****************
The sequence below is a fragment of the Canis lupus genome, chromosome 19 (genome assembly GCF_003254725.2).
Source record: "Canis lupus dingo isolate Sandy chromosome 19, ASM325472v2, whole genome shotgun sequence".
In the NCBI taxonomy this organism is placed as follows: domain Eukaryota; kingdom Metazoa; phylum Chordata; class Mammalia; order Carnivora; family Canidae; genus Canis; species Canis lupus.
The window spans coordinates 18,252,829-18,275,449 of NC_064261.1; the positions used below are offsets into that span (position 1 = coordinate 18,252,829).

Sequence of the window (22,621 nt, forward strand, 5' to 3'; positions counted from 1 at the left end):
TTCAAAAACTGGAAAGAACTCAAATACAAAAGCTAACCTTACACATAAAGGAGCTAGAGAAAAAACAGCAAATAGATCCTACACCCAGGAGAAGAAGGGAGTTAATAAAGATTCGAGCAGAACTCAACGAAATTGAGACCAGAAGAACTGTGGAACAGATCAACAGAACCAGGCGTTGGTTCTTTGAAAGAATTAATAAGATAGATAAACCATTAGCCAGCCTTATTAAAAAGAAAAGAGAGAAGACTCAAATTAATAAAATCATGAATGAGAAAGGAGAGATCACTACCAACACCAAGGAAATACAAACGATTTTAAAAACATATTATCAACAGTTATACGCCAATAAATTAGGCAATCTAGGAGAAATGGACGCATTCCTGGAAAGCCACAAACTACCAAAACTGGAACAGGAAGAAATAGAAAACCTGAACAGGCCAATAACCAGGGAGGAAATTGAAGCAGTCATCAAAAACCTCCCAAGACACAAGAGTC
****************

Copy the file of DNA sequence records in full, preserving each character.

The sequence below is a fragment of the Canis lupus genome, chromosome 19 (genome assembly GCF_003254725.2).
Source record: "Canis lupus dingo isolate Sandy chromosome 19, ASM325472v2, whole genome shotgun sequence".
In the NCBI taxonomy this organism is placed as follows: domain Eukaryota; kingdom Metazoa; phylum Chordata; class Mammalia; order Carnivora; family Canidae; genus Canis; species Canis lupus.
The window spans coordinates 18,252,829-18,275,449 of NC_064261.1; the positions used below are offsets into that span (position 1 = coordinate 18,252,829).

Sequence of the window (22,621 nt, forward strand, 5' to 3'; positions counted from 1 at the left end):
TTCAAAAACTGGAAAGAACTCAAATACAAAAGCTAACCTTACACATAAAGGAGCTAGAGAAAAAACAGCAAATAGATCCTACACCCAGGAGAAGAAGGGAGTTAATAAAGATTCGAGCAGAACTCAACGAAATTGAGACCAGAAGAACTGTGGAACAGATCAACAGAACCAGGCGTTGGTTCTTTGAAAGAATTAATAAGATAGATAAACCATTAGCCAGCCTTATTAAAAAGAAAAGAGAGAAGACTCAAATTAATAAAATCATGAATGAGAAAGGAGAGATCACTACCAACACCAAGGAAATACAAACGATTTTAAAAACATATTATCAACAGTTATACGCCAATAAATTAGGCAATCTAGGAGAAATGGACGCATTCCTGGAAAGCCACAAACTACCAAAACTGGAACAGGAAGAAATAGAAAACCTGAACAGGCCAATAACCAGGGAGGAAATTGAAGCAGTCATCAAAAACCTCCCAAGACACAAGAGTC